April is IBS awareness month, and chances are you know someone who suffers, so let’s take a closer look at what it is.
Irritable bowel syndrome (IBS) is a functional gastrointestinal disorder describing a group of symptoms including abdominal pain and discomfort, and changes in the pattern of bowel movements without any evidence of underlying damage to the gut. These symptoms are often present for months or years, and it is thought that 10-20% of the population suffer, but up to half of patients do not seek medical advice despite impacting daily life.
There is no gold standard definition of IBS, but pain and/or changes in bowel movements are likely at least 3 days per month, for 6 months or more. Women and younger adults under 30 are more likely to suffer, and there is some genetic tendency for IBS to run in families. Co-morbid conditions such as chronic fatigue syndrome, back or pelvic pain, headaches, anxiety, and depression are common, but IBS is distinct from IBD – Inflammatory Bowel Disease, where there is damage to bowel, and you may be given and IBS diagnosis once IBD has been ruled out.
Pain and Cramping – Abdominal pain is the most common symptom, usually in the lower abdomen and typically decreases following a bowel movement or passage of wind. Bloating and general discomfort are common, nausea and loss of appetite may also be present.
Diarrhoea – One of the most common symptoms of IBS is diarrhoea. Accelerated bowel transit in IBS can also result in a sudden, immediate urge to have a bowel movement.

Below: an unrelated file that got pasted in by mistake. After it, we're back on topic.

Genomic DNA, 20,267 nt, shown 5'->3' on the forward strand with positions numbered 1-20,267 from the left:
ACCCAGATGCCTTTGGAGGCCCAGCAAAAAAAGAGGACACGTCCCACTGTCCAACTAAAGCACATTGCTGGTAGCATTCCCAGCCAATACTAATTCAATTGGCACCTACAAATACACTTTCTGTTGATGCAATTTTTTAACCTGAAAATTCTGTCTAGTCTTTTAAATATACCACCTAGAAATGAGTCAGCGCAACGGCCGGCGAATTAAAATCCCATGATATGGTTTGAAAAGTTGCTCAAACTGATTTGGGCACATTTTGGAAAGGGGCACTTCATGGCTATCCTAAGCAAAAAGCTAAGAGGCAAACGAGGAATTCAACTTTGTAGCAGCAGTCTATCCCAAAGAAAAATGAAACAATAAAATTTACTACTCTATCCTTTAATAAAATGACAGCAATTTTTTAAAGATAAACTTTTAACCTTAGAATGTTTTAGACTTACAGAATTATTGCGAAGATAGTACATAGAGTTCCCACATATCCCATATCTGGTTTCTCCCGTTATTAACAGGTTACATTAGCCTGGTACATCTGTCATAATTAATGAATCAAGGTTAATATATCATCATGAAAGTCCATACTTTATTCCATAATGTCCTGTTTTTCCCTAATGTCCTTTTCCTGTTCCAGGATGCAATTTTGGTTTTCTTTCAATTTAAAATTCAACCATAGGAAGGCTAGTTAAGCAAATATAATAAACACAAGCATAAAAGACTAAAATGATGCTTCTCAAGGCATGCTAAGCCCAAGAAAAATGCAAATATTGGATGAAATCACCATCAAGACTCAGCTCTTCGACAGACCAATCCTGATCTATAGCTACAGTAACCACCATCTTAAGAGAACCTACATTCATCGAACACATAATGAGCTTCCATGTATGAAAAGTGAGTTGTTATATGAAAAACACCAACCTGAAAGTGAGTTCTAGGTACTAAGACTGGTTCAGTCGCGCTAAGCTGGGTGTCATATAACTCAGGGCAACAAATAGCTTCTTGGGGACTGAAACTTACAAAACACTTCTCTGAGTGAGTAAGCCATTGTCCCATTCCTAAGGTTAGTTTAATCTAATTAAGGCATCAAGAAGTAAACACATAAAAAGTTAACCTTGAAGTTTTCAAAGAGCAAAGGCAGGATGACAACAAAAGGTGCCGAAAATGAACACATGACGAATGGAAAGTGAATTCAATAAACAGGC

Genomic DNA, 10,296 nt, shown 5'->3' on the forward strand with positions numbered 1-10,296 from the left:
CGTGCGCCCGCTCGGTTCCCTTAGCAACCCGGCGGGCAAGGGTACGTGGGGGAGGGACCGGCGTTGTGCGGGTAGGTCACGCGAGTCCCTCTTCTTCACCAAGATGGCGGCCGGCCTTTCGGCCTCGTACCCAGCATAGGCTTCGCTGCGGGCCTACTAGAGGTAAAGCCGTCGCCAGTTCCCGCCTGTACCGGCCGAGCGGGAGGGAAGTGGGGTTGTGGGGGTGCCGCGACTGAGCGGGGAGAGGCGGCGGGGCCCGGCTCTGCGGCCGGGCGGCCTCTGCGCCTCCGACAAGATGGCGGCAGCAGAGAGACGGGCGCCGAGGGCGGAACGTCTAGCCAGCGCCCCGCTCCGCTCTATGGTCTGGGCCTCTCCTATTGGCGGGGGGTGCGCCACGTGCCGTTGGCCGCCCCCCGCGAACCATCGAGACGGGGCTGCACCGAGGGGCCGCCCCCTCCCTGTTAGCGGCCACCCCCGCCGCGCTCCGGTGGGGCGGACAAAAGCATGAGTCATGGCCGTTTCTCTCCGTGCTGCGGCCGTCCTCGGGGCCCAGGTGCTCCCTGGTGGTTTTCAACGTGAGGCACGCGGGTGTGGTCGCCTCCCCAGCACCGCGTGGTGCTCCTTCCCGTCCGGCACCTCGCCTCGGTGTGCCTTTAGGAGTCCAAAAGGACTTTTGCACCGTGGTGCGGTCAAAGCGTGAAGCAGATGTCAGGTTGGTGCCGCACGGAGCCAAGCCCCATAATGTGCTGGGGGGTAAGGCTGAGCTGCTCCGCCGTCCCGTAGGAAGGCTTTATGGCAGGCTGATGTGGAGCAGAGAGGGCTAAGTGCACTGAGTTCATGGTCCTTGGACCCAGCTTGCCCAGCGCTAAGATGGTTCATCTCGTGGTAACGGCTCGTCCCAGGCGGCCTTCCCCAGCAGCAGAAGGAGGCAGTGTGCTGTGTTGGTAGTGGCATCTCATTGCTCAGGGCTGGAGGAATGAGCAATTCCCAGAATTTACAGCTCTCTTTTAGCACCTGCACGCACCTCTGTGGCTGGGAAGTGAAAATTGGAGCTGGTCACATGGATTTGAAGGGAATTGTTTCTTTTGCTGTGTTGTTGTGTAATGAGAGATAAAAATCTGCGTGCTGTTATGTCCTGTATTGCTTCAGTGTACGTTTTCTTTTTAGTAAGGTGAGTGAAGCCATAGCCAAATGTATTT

Constipation – IBS can also cause constipation as well as diarrhoea. Constipation-predominant IBS is the most common type, affecting 50% of people with IBS. Constipation in IBS includes abdominal pain that eases with bowel movements.
Alternating Constipation and Diarrhoea – Mixed or alternating constipation and diarrhoea affects about 20% of patients with IBS.
Typical medications dispensed to help symptoms include antispasmodics to relieve abdominal pain or discomfort, particularly if the symptoms occur soon after eating. Anti-diarrheal agents can be effective in preventing and relieving symptoms, but may not be as helpful for the pain. Laxatives can help treat symptoms of constipation but not necessarily the pain, and should be used under medical supervision. Anti-anxiety medications can be
helpful for some people with IBS, particularly those with psychological distress.
Food and Lifestyle
Sugar, sweeteners, refined and processed foods, a lack of natural fibre and inadequate hydration may contribute to symptoms. Regular exercise can also improve transit time, thereby reducing bloating, flatulence, and pain.
Insoluble fibre found for example in grains, nuts, potatoes, and cauliflower provides bulk and helps speed up the rate of intestinal transit, thereby helping to ensure regular bowel movements and the avoidance of constipation. However, a gradual change to the diet is essential, introducing foods which are easier to digest and in small portions.
Soluble fibre is often easier on the gut and good sources include fruit, vegetables, pulses and oats. Introducing these foods, cooked initially, may increase tolerance and support motility. A gradual increase in both variety and quantity of fibrous foods is recommended. Chewing our food thoroughly, slowing down our mealtimes, and a 12 hour overnight fast
may also support healthy digestion. Keeping a food diary to understand potential trigger foods, but also stress and lifestyle factors can help understand the triggers, to avoid symptoms worsening.
For more information and support for IBS, please see www.theibsnetwork.org, a UK Charity specialising in advice and guidance and more tips for self-management.